Hebei Changtong Steel Structure Co., Ltd.
20 years of communication tower design and production experience
Provide comprehensive professional consulting services
Has served countless communication carriers
The antenna loading capability of a tower depends on the structure of the tower. The more surface area of antennas, coaxial cables, brackets and other equipment mounted on the tower and exposed to the wind, the more robust tower is required.
To make sure that your equipment adds a load less than that maximum allowed value for your tower, you must estimate the effective wind load for your equipment.
The wind load is proportional to the area of the exposed structure and to the distance from the attachment to the ground. Curved and perforated shapes (grids and trusses) offer less wind resistance and are therefore preferred to achieve a low wind load. Solid dishes are quite vulnerable to wind load and should be avoided in windy environments.
The average wind speed of the site must also be taken into consideration. The average wind speed depends on where on the earth the site is located, the altitude and type surroundings (rural or city). Online statistical data is available from meteorological institutes.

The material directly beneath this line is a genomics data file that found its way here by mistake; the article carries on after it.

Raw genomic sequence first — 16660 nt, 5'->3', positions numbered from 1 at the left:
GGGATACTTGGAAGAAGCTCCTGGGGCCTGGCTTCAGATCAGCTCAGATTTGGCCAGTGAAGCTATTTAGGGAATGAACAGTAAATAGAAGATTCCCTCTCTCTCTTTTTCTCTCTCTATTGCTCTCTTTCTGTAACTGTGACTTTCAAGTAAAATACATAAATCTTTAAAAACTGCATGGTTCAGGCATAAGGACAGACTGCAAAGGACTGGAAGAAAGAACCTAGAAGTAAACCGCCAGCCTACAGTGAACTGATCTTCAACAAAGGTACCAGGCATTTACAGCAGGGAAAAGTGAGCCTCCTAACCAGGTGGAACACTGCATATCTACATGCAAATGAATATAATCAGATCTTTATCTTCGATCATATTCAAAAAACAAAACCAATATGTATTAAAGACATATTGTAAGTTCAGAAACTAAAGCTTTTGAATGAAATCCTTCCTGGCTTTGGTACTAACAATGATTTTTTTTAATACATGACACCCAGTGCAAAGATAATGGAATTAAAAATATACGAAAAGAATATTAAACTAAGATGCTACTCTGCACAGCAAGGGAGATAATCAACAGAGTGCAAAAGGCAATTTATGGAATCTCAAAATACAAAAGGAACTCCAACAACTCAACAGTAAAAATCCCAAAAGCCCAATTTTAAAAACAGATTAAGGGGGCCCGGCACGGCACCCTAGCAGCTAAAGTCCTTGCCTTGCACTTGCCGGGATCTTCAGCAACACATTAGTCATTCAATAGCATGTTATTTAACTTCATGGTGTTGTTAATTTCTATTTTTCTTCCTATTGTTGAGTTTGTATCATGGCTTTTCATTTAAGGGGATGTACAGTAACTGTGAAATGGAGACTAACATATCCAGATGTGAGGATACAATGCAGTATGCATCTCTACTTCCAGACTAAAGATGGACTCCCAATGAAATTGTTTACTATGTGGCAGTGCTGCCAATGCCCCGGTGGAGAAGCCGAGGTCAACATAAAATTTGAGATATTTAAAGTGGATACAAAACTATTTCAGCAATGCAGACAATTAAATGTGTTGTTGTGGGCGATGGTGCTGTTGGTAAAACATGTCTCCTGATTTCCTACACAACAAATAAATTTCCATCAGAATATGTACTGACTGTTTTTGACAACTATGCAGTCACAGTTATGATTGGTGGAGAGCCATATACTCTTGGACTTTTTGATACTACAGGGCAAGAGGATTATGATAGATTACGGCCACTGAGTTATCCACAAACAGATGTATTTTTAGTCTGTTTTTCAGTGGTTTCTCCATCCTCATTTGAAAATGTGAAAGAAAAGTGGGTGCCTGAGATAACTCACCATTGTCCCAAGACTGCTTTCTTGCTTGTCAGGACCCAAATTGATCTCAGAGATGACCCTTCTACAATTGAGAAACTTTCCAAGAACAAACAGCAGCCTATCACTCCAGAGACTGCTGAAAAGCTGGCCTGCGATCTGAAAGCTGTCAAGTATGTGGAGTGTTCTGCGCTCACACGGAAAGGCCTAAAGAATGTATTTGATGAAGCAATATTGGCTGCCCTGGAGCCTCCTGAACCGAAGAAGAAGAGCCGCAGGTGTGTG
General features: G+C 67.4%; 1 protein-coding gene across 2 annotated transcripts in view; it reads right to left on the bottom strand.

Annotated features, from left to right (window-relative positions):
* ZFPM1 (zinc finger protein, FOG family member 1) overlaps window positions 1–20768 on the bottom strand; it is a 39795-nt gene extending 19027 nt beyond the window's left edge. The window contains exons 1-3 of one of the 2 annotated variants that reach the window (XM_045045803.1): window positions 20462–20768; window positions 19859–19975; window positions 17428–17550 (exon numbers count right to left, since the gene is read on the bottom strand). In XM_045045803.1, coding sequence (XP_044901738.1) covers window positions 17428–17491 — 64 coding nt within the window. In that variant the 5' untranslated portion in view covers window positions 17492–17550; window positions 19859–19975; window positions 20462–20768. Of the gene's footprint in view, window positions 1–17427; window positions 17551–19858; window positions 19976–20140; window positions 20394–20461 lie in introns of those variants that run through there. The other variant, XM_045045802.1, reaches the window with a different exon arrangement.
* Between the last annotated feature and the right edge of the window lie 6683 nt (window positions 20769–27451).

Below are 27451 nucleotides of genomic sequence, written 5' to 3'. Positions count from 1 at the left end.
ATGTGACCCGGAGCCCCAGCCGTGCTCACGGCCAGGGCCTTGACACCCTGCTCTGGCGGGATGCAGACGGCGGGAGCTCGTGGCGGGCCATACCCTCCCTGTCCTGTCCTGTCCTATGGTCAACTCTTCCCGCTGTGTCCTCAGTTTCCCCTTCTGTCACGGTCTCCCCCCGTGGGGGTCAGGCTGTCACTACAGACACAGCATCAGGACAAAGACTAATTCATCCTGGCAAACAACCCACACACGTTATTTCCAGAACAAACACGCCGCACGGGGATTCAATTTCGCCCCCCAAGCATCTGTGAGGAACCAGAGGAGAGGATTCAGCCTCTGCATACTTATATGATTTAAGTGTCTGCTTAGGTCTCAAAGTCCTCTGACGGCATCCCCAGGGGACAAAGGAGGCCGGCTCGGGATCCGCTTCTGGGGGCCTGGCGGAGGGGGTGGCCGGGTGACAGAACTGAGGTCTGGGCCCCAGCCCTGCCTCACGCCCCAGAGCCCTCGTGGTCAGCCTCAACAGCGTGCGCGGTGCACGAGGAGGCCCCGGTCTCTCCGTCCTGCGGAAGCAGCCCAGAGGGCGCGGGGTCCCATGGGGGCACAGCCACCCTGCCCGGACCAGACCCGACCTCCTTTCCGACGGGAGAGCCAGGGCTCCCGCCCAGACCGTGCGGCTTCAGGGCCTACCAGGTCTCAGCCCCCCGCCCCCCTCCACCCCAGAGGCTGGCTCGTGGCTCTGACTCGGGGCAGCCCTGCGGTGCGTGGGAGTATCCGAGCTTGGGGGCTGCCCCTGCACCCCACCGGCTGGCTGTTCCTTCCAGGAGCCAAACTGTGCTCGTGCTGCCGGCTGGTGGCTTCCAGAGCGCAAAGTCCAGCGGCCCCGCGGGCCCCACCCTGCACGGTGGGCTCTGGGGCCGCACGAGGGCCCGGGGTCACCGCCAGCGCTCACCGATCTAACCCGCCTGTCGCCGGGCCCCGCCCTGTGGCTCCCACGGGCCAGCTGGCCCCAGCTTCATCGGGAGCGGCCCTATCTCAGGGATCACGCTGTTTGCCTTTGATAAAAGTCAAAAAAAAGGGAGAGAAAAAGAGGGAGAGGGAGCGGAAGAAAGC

There are many ways to calculate the wind load, some are better than others. The “latest” and probably most accurate method is specified in the latest IEA222 standard specification.
The footprint of a tower is the amount of free space on the ground that is required for the installation. Depending on the structure of the tower, it requires more or less space for installation.
For tall guyed masts (>100feet, 30m), each guy anchor is typically 1015m from the base of the mast. For a mast with 3 guy wires per level, that results in a footprint of approx. 90200m2 .
If you need a structure that is less than 40 feet, you can in fact eliminate the expense and additional work that is required for guying it. Instead you can bracket mount the tower to a house or garage roof even.
As mentioned earlier, adding guys cables to a structure will allow higher height.
A general rule of thumb is:
“The smaller the tower base, the more costly to purchase and install the tower”
Monopoles have the smallest footprint of all towers, and is hence the most expensive type of tower to install. It is followed by self supported towers and then guyed masts which require the largest footprints.
Additionally, depending on the tower type you choose, certain tools, machinery and cranes are needed to assemble the tower which must be taken into consideration in the final budget.
Contact Person: Mrs. Anne Wang